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Development Overview of Solid-State Multimegawatt Regulated High-Voltage Power Supplies Utilized by NBI and RF Heating Systems

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10 Author(s)
Patel, P. ; Neutral Beam Injector Group for Steady State Supercond. Tokamak-1, Inst. for Plasma Res., Gandhinagar, India ; Sumod, C.B. ; Thakkar, D.P. ; Gupta, L.N.
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Regulated high-voltage power supplies (RHVPSs) are important power sources in high-power heating and current drive systems for a tokamak. Along with high power at output, these power supplies meet the requirements of fast dynamics (on the order of few microseconds), low ripple factor, and good output regulation. A development overview is presented for RHVPS ranging from 14 to 80 kV at several-megawatt power with typical output results. Having extensive tests performed with an 80-kV 75-A RHVPS, it is being regularly used for a neutral beam injector (NBI) at the Institute for Plasma Research (IPR). A large number of identical and series-connected switched power modules (SPMs) are fed from multisecondary transformers. Pulse step modulation control applied to an insulated-gate bipolar transistor switch within SPMs regulates output. Different rise and fall times of voltage can be set from few microsecond to millisecond range. Fast detection of instantaneous overcurrent reduces turnoff time within 2 μs. Due to higher frequency of ripple at higher voltages, output filter component value is of smaller order, which, in turn, limits fault energy below 10 J. The development of RHVPS at IPR started by making a functional prototype at lower rating (14 kV; 35 A) to have an experience in testing design concepts. This was divided in various activities like selection of topology, selection and design of different subparts, e.g., control, switching power converters with protections, and multisecondary transformers. Having successful results and testing all functional parameters on prototype, a series of RHVPSs at higher ratings (up to 80 kV), are developed and installed for NBI and radio-frequency heating system. The design details for each subsystem along with results are discussed.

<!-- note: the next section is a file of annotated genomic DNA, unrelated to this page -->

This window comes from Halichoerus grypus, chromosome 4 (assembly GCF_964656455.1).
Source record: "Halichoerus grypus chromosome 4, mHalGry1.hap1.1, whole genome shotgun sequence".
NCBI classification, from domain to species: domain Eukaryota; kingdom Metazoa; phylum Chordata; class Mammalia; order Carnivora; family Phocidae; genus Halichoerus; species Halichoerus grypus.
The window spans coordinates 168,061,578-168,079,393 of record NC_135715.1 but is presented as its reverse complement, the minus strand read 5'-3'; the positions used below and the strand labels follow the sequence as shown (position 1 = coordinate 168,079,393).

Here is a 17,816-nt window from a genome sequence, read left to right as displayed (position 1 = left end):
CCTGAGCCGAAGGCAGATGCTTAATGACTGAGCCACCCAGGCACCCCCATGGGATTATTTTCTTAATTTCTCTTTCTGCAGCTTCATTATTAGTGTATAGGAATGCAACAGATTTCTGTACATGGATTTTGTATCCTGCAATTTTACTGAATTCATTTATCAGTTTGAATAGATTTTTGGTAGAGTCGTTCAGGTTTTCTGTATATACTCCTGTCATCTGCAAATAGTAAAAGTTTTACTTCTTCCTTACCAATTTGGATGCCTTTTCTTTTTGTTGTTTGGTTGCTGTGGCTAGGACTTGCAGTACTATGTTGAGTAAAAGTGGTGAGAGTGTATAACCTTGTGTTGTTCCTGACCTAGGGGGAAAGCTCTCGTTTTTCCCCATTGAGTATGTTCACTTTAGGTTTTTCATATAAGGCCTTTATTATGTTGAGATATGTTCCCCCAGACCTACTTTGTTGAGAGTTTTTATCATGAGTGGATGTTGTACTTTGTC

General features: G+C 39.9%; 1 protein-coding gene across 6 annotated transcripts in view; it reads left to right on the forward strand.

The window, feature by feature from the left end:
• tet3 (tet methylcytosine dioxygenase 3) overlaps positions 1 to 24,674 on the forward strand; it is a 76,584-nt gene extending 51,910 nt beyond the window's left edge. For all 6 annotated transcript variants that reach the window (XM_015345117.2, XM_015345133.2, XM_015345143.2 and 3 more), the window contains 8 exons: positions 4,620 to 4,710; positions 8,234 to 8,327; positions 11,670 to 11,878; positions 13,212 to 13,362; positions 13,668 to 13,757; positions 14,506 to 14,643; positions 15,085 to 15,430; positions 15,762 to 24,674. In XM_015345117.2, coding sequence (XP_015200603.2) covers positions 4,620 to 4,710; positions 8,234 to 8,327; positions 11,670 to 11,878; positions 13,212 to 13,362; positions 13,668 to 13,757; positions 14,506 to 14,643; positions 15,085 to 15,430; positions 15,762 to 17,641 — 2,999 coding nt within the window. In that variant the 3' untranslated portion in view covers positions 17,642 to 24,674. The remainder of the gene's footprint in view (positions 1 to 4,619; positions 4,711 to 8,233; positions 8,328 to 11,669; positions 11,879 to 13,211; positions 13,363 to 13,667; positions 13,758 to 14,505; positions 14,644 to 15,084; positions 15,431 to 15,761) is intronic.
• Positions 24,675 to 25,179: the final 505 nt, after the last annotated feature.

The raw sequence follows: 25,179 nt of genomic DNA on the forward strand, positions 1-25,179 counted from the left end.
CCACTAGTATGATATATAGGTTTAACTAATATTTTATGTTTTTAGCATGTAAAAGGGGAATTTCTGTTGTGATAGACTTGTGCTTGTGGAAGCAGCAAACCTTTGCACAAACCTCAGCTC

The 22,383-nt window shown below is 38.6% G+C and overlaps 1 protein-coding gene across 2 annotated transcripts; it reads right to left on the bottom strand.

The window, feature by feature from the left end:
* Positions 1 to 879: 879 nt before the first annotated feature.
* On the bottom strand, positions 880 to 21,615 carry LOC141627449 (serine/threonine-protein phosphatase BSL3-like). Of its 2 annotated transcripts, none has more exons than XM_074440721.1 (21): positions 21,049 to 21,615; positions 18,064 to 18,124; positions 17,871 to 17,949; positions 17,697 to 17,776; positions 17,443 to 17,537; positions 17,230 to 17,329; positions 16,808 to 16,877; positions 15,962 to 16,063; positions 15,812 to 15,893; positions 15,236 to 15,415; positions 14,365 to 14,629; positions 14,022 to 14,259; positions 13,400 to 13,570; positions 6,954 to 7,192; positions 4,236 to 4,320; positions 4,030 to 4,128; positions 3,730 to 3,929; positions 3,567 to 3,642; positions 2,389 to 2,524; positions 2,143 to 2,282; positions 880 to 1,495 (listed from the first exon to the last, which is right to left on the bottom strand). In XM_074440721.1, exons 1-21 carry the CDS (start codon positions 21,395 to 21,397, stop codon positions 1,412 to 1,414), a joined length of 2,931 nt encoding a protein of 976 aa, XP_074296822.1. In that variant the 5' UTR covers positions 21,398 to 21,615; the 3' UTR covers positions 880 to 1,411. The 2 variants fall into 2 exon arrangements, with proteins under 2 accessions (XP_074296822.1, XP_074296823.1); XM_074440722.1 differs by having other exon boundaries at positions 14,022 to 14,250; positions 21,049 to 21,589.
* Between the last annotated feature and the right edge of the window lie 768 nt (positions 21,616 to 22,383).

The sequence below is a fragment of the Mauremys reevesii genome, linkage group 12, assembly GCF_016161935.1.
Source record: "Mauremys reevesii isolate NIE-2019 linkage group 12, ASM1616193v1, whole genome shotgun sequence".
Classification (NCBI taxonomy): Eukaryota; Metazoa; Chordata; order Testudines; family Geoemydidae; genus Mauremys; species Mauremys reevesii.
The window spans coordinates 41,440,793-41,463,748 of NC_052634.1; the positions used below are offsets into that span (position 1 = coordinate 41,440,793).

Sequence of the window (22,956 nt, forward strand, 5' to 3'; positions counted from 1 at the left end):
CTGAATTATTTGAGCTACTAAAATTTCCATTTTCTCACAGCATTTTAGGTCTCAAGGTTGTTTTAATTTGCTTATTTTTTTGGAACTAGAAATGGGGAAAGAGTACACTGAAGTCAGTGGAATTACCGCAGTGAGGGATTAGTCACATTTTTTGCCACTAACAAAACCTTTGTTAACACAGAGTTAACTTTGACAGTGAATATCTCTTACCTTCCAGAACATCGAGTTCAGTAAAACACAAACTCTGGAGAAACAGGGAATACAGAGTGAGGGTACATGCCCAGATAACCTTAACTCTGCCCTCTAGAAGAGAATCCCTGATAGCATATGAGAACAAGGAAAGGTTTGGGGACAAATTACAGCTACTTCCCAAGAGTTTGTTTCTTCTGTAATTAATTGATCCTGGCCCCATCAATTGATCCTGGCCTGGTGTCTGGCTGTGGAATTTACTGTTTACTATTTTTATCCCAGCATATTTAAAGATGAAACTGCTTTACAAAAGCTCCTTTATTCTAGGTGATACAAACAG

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Plasma Science, IEEE Transactions on  (Volume:41 ,  Issue: 1 )